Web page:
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Mutual Fund Definition

A mutual fund is an investment vehicle that pools together money from many individual investors to collectively invest in a diversified portfolio of stocks, bonds, or other securities. Managed by professional portfolio managers, mutual funds aim to provide investors with diversified investment options that might be difficult to achieve on their own. The managers make decisions about how to allocate the fund's assets, using their expertise to select a mix of investments that align with the fund's stated objectives, whether they are focussed on growth, income, or a combination of both.

Investors purchase shares in a mutual fund, and each share represents a portion of ownership in the fund and its underlying assets. The value of these shares, known as the net asset value (NAV), fluctuates based on the performance of the investments within the fund. Mutual funds are typically structured as open-end funds, which means that new shares can be created and redeemed on demand based on the fund's current NAV, allowing for flexibility in investment amounts and liquidity for investors.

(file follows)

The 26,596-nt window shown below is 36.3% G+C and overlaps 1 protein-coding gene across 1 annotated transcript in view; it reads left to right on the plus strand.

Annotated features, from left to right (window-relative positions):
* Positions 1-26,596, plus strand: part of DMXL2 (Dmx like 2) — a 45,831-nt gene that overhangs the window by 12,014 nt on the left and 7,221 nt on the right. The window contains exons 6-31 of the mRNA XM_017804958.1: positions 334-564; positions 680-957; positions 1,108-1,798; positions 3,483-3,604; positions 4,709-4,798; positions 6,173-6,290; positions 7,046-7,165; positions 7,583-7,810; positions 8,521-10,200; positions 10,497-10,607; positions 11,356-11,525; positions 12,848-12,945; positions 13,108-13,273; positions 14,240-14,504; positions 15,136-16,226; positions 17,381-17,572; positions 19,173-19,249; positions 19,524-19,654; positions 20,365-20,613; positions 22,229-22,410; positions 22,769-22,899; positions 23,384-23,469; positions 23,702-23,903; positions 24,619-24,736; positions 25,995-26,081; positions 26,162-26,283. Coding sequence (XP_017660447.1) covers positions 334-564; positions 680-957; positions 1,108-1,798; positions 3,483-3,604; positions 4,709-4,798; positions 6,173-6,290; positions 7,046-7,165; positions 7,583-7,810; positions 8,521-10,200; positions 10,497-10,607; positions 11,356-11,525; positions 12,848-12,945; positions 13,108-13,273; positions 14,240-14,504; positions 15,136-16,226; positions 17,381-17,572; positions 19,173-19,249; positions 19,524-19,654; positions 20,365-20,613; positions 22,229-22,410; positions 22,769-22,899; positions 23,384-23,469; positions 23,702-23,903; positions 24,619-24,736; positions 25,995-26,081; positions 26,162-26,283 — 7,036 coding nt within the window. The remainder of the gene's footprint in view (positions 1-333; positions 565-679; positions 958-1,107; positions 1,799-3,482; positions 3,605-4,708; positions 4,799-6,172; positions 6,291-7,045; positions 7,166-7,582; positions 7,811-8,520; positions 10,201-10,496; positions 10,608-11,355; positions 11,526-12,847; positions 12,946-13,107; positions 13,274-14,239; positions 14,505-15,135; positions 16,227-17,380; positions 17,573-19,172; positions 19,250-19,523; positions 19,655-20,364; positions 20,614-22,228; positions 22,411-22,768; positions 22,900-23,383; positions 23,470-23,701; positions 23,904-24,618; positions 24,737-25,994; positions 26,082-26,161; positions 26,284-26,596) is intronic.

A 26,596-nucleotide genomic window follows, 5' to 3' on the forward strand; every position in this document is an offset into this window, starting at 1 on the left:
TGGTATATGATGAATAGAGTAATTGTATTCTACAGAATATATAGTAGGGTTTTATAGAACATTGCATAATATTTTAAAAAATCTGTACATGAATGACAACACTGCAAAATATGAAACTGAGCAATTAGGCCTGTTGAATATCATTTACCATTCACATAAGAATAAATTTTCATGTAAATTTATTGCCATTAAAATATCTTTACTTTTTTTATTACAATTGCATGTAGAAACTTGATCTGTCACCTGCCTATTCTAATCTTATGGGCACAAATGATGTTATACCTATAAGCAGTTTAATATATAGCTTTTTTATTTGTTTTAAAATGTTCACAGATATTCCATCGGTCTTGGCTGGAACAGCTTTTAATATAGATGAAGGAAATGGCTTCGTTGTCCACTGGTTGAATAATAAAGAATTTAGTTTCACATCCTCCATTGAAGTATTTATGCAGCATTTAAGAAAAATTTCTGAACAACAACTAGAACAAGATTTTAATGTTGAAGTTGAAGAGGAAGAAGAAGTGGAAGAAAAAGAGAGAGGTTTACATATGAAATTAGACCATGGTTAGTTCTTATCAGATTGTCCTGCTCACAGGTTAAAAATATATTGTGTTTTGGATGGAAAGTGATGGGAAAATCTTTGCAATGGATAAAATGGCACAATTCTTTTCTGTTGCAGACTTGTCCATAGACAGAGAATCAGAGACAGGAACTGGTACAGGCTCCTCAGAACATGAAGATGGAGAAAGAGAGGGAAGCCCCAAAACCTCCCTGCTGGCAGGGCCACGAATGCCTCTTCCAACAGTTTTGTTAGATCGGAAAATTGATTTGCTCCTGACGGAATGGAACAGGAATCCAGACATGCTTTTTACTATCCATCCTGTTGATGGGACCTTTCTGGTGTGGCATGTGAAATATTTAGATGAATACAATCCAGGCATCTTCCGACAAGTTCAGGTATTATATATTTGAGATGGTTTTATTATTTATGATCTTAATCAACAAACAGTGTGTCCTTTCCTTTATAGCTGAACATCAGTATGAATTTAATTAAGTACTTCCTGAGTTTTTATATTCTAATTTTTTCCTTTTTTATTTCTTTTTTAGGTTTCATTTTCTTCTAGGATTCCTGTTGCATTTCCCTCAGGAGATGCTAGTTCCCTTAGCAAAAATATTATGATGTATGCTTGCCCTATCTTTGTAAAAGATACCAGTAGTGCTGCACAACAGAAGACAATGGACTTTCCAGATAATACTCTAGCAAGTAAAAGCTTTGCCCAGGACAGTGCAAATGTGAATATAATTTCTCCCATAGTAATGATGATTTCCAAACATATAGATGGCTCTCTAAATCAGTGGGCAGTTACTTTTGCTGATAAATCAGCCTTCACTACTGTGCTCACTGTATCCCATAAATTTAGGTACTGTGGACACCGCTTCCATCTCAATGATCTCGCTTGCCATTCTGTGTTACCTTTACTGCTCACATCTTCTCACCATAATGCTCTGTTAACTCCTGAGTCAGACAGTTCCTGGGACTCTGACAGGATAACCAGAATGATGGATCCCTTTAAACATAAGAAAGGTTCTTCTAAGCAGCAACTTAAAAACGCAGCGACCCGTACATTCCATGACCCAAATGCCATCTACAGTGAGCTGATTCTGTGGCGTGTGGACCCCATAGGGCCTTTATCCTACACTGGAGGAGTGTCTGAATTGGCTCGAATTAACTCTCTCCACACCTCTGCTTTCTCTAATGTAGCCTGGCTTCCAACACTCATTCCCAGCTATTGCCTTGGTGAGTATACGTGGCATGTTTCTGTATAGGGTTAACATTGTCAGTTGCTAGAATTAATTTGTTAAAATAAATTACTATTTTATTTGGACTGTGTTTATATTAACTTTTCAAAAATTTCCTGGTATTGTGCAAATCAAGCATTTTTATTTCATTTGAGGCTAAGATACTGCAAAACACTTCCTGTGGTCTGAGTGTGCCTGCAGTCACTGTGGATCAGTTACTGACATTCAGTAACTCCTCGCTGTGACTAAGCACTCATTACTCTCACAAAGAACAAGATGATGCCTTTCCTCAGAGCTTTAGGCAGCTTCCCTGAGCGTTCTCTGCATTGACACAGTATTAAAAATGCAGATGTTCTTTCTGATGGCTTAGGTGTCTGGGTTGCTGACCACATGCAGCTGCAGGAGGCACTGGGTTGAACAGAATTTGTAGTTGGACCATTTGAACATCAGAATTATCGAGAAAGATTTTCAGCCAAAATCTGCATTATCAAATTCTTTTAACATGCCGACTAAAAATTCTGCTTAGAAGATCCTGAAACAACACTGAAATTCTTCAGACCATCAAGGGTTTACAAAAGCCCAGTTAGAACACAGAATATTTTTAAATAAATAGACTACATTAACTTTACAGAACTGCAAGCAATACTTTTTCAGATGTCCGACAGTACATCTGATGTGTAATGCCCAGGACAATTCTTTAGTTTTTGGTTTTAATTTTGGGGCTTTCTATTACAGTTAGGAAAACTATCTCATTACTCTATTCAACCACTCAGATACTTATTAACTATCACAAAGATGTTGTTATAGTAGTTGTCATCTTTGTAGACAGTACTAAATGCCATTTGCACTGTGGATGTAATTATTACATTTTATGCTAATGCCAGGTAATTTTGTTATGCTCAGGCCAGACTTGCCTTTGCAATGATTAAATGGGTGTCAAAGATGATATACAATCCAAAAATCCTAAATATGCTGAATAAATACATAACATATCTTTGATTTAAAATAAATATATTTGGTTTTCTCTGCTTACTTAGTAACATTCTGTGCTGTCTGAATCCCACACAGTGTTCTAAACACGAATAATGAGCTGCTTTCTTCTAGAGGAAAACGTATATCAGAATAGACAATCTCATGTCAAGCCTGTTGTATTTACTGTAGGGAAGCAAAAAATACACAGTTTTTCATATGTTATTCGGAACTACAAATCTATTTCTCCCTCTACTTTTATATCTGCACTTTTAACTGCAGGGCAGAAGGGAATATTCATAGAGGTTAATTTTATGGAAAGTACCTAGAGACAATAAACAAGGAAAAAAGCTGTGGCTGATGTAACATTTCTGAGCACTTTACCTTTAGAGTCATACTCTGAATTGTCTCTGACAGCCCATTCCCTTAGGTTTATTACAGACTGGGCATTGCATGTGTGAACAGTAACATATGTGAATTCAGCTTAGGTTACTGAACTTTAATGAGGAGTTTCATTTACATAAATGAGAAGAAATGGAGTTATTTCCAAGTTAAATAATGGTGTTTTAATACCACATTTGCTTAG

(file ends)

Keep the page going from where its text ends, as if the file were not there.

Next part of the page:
There are various types of mutual funds, including equity funds, which invest primarily in stocks; fixed-income funds, which focus on bonds; and balanced funds, which aim to provide a mix of stocks and bonds. Additionally, there are index funds that seek to replicate the performance of a specific market index and actively managed funds where the fund managers actively select and trade investments to outperform the market. Mutual funds charge fees for management and administration, which can affect overall returns, but they also provide individual investors access to professional management and a broad range of investment opportunities that might otherwise be inaccessible.


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